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Goner Message Board / ???? / Teens embrace vintage vinyl, resist corporate control of music industry
Posted: May 16, 2006 8:53 am
 
Take those old records off the shelf
Apr 20/06 (updated Apr 25)
by Jenny Hall (about) (email)

Listening to records - the old-fashioned vinyl discs long believed to have been made obsolete by CDs and music downloading is a form of resistance against the music industry's corporate taste-makers for many young people, according to new research from David Hayes, a PhD candidate at the Ontario Institute >for Studies in Education of U of T.


His thesis, entitled Making Music Meaningful: Youth Investment in Popular Music, focused on how young people in the pseudonymous town of Mapleville, Ont., gleaned meaning from popular music and how their choice of music helped them navigate gender and racial identities.

While conducting his research, Hayes was surprised to discover that many of the young music fans he was interviewing were fans of vinyl. "This made me wonder why they were interested in something that is for all intents and purposes a dead medium," he says. These young people were not connected to DJ culture but had switched from buying CDs to collecting LPs, often seeking out obscure recordings.

In multiple interviews, Hayes' research subjects said they liked the visual appeal of LP jackets and the act of scouring shops and conventions for hard-to-find releases. They overwhelmingly insisted that the sound quality of LPs was superior to that of modern formats and characterized LPs and the artists of the past as more authentic than the barrage of youth-oriented music being aggressively marketed at them today.

In a paper published in the February 2006 issue of Popular Music and Society, Hayes stated that though these reasons for preferring LPs were important, it was the physical interaction required by an LP the need to gently place a needle on a record, to flip the record and to care for it that really engaged his subjects. Indeed, he says, their "active involvement in negotiating the pops, skips and crackles endemic to most second-hand records" was essential to the experience and lent the music an air of authenticity.

Worlds away from rural Mapleville, Hayes works in Toronto's Jane and Finch neighbourhood as a Grade 10 and 12 English teacher. "Popular music is so important to young people but it's often ignored or derided by their parents and by authority figures."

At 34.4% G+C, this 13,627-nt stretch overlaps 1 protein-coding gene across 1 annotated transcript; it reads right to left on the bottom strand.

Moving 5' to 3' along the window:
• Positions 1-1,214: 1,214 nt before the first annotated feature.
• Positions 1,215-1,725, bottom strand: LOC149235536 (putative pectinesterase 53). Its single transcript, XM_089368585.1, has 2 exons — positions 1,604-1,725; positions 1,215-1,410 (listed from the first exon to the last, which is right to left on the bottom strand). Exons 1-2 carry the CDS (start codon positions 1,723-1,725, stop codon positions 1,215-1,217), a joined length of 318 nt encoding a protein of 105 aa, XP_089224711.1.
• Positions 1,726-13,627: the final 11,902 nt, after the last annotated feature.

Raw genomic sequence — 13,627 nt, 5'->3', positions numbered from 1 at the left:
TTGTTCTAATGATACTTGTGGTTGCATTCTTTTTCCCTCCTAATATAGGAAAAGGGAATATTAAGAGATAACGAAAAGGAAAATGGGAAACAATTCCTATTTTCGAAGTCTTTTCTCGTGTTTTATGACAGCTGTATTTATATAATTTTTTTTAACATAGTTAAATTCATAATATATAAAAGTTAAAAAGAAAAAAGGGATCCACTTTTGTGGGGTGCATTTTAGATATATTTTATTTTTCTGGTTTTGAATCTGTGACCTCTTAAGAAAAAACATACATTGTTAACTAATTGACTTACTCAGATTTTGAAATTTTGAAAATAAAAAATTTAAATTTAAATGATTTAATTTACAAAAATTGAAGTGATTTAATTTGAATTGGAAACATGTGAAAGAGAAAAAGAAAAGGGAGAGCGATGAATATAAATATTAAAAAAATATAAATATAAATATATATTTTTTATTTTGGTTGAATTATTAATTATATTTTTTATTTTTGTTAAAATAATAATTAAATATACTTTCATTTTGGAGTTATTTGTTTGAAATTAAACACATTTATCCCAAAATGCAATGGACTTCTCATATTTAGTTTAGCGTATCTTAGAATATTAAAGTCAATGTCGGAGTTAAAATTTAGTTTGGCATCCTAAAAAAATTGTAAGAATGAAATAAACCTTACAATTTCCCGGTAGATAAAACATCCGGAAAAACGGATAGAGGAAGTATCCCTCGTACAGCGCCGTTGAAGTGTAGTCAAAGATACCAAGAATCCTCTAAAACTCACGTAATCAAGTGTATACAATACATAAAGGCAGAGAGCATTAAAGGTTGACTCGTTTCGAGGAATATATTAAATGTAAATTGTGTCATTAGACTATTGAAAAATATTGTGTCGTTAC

Hayes argues that an affection for vinyl is liberating for the young people he studied and helps them mark themselves as different from their peers as they reject the music industry's attempts to define what's popular and to regulate format. Their preferences are a form of resistance: "Through their retrogressive tastes and practices, these youth effectively disrupt the music industry's efforts to define and regulate their consumer identities."

Contact:

David Hayes, Ontario Institute for Studies in Education of the University of Toronto e-mail: dhayes@oise.utoronto.ca, 416-526-6338 or 416-466-5754
Posted: May 16, 2006 8:56 am
 
these youth effectively disrupt the music industry's efforts to define and regulate their consumer identities

only to have marketing firms exploit this very trend shortly after discovering its existence.
Posted: May 16, 2006 8:59 am | Edited by: invictus
 
What a bunch of crap. It's not resistance to try to catch on to something that these trendy fucktards were missing out on the first time around while they were busy listening to Destiny's Child and Limp Biskit.
Posted: May 16, 2006 9:35 am
 
yeah..and distros are charging big bucks for that lp on wax..
Posted: May 16, 2006 1:48 pm
 
its because theyre better for rolling doobies on, duh
Posted: May 16, 2006 3:05 pm
 
i've done more coke off of CD's than i've rolled doobies off of LP's...
Posted: May 16, 2006 5:30 pm
 
Ummm you can buy Saves The Day, Hot Hot Heat, etc. on vinyl. The record companies know some dorks still buy vinyl, so they still press records. Anybody ever been to a record store? Yeah. I dunno how buying something on wax as oppossed to CD helps disrupt the record industry, but go on with your bad selves, kids.
Posted: May 16, 2006 5:35 pm
 
I saw christina auguilera and blink182 vinyl on ebay, I didn't understand.
Posted: May 16, 2006 5:37 pm
 
I saw christina auguilera and blink182 vinyl on ebay, I didn't understand.

I bet it doesn't sound any better.
Posted: May 16, 2006 5:40 pm
 
I saw christina auguilera and blink182 vinyl on ebay, I didn't understand.

what's not to understand?

The record companies know some dorks still buy vinyl, so they still press records.

i prefer vinyl because i like my record cover art to be 12"x12" and gatefold if possible
Posted: May 16, 2006 5:40 pm
 
Aw let em have their fun, is it skin off your nose that they like crap music?
Posted: May 16, 2006 5:44 pm
 
what's not to understand?
I don't expect people like that to even know that music can be played on vinyl.
Posted: May 16, 2006 5:52 pm
 
I would venture to bet that at least 75% of teens have parents with a collection of vinyl that they still hold onto or have gotten rid of while the kids were old enough to have asked what it was. I have bought stereo equipment here in town from the least likely of places in the burbs where these men have fancy basement audio rooms with at least one turntable. One of these dads had a MASSIVE and killer 80's soul, disco, rap and r&b collection in his garage...his wife would not let him keep in the house and he won't sell.
Posted: May 16, 2006 6:01 pm